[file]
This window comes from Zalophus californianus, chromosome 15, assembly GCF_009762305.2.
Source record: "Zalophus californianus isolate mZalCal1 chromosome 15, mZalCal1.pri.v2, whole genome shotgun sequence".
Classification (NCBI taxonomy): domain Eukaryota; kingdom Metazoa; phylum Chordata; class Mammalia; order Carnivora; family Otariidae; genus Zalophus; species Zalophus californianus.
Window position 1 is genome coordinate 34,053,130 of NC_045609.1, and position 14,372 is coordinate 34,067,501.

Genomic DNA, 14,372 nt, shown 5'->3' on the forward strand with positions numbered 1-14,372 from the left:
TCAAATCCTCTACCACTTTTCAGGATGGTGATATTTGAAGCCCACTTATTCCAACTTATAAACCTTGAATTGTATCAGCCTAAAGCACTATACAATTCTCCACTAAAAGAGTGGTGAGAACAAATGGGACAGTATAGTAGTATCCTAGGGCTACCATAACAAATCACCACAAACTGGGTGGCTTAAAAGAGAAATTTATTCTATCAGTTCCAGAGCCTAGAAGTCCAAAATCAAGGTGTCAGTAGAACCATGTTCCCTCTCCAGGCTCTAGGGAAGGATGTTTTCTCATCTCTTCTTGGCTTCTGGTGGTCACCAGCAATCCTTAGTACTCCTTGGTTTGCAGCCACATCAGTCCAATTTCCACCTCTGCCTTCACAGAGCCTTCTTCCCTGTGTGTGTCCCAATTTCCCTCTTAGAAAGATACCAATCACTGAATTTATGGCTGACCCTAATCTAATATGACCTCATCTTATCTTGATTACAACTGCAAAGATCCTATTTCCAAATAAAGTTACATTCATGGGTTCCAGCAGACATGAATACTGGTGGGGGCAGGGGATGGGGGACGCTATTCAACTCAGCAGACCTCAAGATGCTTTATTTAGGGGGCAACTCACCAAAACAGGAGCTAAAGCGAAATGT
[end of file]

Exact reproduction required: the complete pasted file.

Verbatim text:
This window comes from Zalophus californianus, chromosome 15, assembly GCF_009762305.2.
Source record: "Zalophus californianus isolate mZalCal1 chromosome 15, mZalCal1.pri.v2, whole genome shotgun sequence".
Classification (NCBI taxonomy): domain Eukaryota; kingdom Metazoa; phylum Chordata; class Mammalia; order Carnivora; family Otariidae; genus Zalophus; species Zalophus californianus.
Window position 1 is genome coordinate 34,053,130 of NC_045609.1, and position 14,372 is coordinate 34,067,501.

Genomic DNA, 14,372 nt, shown 5'->3' on the forward strand with positions numbered 1-14,372 from the left:
TCAAATCCTCTACCACTTTTCAGGATGGTGATATTTGAAGCCCACTTATTCCAACTTATAAACCTTGAATTGTATCAGCCTAAAGCACTATACAATTCTCCACTAAAAGAGTGGTGAGAACAAATGGGACAGTATAGTAGTATCCTAGGGCTACCATAACAAATCACCACAAACTGGGTGGCTTAAAAGAGAAATTTATTCTATCAGTTCCAGAGCCTAGAAGTCCAAAATCAAGGTGTCAGTAGAACCATGTTCCCTCTCCAGGCTCTAGGGAAGGATGTTTTCTCATCTCTTCTTGGCTTCTGGTGGTCACCAGCAATCCTTAGTACTCCTTGGTTTGCAGCCACATCAGTCCAATTTCCACCTCTGCCTTCACAGAGCCTTCTTCCCTGTGTGTGTCCCAATTTCCCTCTTAGAAAGATACCAATCACTGAATTTATGGCTGACCCTAATCTAATATGACCTCATCTTATCTTGATTACAACTGCAAAGATCCTATTTCCAAATAAAGTTACATTCATGGGTTCCAGCAGACATGAATACTGGTGGGGGCAGGGGATGGGGGACGCTATTCAACTCAGCAGACCTCAAGATGCTTTATTTAGGGGGCAACTCACCAAAACAGGAGCTAAAGCGAAATGT